Yerevan (CoinChapter.com) — Using verified Twitter accounts, expert scammers stole nearly 300K crypto from gullible investors. The incident occurred following Elon Musk’s appearance on Saturday Night Live (SNL). The Tesla founder appeared on Saturday Night Live with his mother, where he promoted his favorite cryptocurrency, Dogecoin.
Musk’s mother was a good sport on stage. She joked on the popular show that she hoped her Mother’s Day gift from her son would not be Dogecoin. “It is,” Musk confirmed. However, this small promotion by the mother-son duo did not deliver what most Dogecoin investors had hoped it would.
Scammers See Opportunity in Plummeting Dogecoin
Following Elon Musk’s appearance, the meme-based coin registered a dip in its spot rate.
However, scammers were undeterred by the plummetting Dogecoin prices. They saw in it the opportunity to use Musk as bait for a con. They used at least 20 verified Twitter accounts to dupe newbie investors by promising them free cryptocurrencies.
Among the list of such verified profiles was the official Twitter account of the Government of Northern Macedonia. Twitter later reinstated the hacked account.
Another verified account is being used to spread Tesla / Musk themed scam: https://t.co/wAk0apsIks— MalwareHunterTeam (@malwrhunterteam) May 11, 2021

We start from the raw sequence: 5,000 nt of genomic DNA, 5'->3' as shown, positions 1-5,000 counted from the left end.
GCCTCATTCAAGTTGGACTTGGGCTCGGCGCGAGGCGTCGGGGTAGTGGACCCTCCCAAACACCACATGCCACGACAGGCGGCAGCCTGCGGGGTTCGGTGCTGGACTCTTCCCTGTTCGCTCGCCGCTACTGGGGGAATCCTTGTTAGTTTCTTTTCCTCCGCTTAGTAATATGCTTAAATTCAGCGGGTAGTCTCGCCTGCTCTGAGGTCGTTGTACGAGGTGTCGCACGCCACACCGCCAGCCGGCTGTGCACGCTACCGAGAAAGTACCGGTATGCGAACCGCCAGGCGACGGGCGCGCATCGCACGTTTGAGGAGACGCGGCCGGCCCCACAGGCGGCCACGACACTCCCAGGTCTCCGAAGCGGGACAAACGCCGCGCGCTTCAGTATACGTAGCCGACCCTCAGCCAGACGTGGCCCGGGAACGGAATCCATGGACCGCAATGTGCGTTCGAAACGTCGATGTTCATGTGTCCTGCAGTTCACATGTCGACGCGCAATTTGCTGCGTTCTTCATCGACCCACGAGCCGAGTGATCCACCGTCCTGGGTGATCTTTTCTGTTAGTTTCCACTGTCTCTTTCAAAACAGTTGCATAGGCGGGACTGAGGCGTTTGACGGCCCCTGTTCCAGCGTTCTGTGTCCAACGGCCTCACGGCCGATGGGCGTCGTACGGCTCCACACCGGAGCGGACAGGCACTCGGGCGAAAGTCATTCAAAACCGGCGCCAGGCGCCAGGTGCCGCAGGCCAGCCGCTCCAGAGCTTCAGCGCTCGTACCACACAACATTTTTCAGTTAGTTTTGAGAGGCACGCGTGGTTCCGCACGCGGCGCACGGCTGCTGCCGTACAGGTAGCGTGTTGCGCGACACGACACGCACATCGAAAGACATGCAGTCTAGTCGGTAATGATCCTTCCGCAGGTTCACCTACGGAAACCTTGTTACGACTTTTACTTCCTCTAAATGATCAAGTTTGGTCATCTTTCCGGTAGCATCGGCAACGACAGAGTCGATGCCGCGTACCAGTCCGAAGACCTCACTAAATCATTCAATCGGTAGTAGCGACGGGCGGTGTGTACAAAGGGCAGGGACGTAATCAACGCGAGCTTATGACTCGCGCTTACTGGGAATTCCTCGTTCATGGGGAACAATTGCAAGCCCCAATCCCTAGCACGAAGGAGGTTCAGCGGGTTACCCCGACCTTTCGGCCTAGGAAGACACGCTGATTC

"Official Twitter account of the Government of the Republic of North Macedonia."
What's more Twitter wants to start caring?
cc @zseano @DanielGallagher @BleepinComputer pic.twitter.com/F3f01dOXnH
Crypto Scams In Recent History
Scams involving cryptocurrencies are not unheard of and have started becoming worryingly commonplace.
In 2020, online criminals hacked the Twitter accounts of Kanye West, Elon Musk, and several other individuals and companies. In similar cases, the accounts of Kim Kardashian, Apple, and Uber were also compromised. Amazon chief Jeff Bezos, Microsoft co-founder Bill Gates, US President Barack Obama, and Joe Biden also fell victims to identity theft incidents.
Hackers used multiple verified accounts while offering to send $2,000 for every $1,000 sent to a Bitcoin address.
Because the hacked profiles look genuine and have the blue Twitter verification tick, people are more likely to think the giveaways are genuine.
According to a report released by blockchain tracking and analytics provider WhaleAlert, scammed had bagged $24 million in Bitcoin in the first six months of 2020.
In Mach of 2021, UK financial watchdog, the Financial Conduct Authority (FCA), reported $34 million worth of losses from dubious online trading platforms. The vast majority (81%) were due to cryptocurrency scams.
Despite regular warnings by state authorities and financial watchdogs, hackers implement old tricks to scam unsuspecting investors.